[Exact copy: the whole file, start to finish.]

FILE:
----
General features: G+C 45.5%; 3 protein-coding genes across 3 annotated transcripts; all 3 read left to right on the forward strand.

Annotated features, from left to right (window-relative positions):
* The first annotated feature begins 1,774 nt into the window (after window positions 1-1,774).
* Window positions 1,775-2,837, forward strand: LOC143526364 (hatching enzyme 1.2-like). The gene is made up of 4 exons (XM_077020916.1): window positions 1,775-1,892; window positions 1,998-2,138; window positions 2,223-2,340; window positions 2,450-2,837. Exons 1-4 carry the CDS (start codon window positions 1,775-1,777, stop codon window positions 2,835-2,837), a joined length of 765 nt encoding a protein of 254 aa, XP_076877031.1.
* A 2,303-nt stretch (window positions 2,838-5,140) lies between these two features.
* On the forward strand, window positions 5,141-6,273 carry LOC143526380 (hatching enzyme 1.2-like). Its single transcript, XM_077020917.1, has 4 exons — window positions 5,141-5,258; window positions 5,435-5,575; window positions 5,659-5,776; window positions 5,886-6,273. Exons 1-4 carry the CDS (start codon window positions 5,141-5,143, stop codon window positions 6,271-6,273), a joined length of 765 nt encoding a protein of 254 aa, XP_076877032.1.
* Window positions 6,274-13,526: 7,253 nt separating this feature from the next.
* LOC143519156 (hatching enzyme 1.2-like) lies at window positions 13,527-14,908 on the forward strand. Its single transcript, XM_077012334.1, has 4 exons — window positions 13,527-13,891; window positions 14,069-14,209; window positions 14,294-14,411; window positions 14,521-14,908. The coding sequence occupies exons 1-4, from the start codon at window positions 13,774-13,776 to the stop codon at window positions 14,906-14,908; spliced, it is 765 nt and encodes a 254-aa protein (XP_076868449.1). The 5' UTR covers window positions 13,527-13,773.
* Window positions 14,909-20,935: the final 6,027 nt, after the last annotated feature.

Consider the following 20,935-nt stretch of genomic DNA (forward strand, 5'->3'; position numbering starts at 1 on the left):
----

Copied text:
General features: G+C 45.5%; 3 protein-coding genes across 3 annotated transcripts; all 3 read left to right on the forward strand.

Annotated features, from left to right (window-relative positions):
* The first annotated feature begins 1,774 nt into the window (after window positions 1-1,774).
* Window positions 1,775-2,837, forward strand: LOC143526364 (hatching enzyme 1.2-like). The gene is made up of 4 exons (XM_077020916.1): window positions 1,775-1,892; window positions 1,998-2,138; window positions 2,223-2,340; window positions 2,450-2,837. Exons 1-4 carry the CDS (start codon window positions 1,775-1,777, stop codon window positions 2,835-2,837), a joined length of 765 nt encoding a protein of 254 aa, XP_076877031.1.
* A 2,303-nt stretch (window positions 2,838-5,140) lies between these two features.
* On the forward strand, window positions 5,141-6,273 carry LOC143526380 (hatching enzyme 1.2-like). Its single transcript, XM_077020917.1, has 4 exons — window positions 5,141-5,258; window positions 5,435-5,575; window positions 5,659-5,776; window positions 5,886-6,273. Exons 1-4 carry the CDS (start codon window positions 5,141-5,143, stop codon window positions 6,271-6,273), a joined length of 765 nt encoding a protein of 254 aa, XP_076877032.1.
* Window positions 6,274-13,526: 7,253 nt separating this feature from the next.
* LOC143519156 (hatching enzyme 1.2-like) lies at window positions 13,527-14,908 on the forward strand. Its single transcript, XM_077012334.1, has 4 exons — window positions 13,527-13,891; window positions 14,069-14,209; window positions 14,294-14,411; window positions 14,521-14,908. The coding sequence occupies exons 1-4, from the start codon at window positions 13,774-13,776 to the stop codon at window positions 14,906-14,908; spliced, it is 765 nt and encodes a 254-aa protein (XP_076868449.1). The 5' UTR covers window positions 13,527-13,773.
* Window positions 14,909-20,935: the final 6,027 nt, after the last annotated feature.

Consider the following 20,935-nt stretch of genomic DNA (forward strand, 5'->3'; position numbering starts at 1 on the left):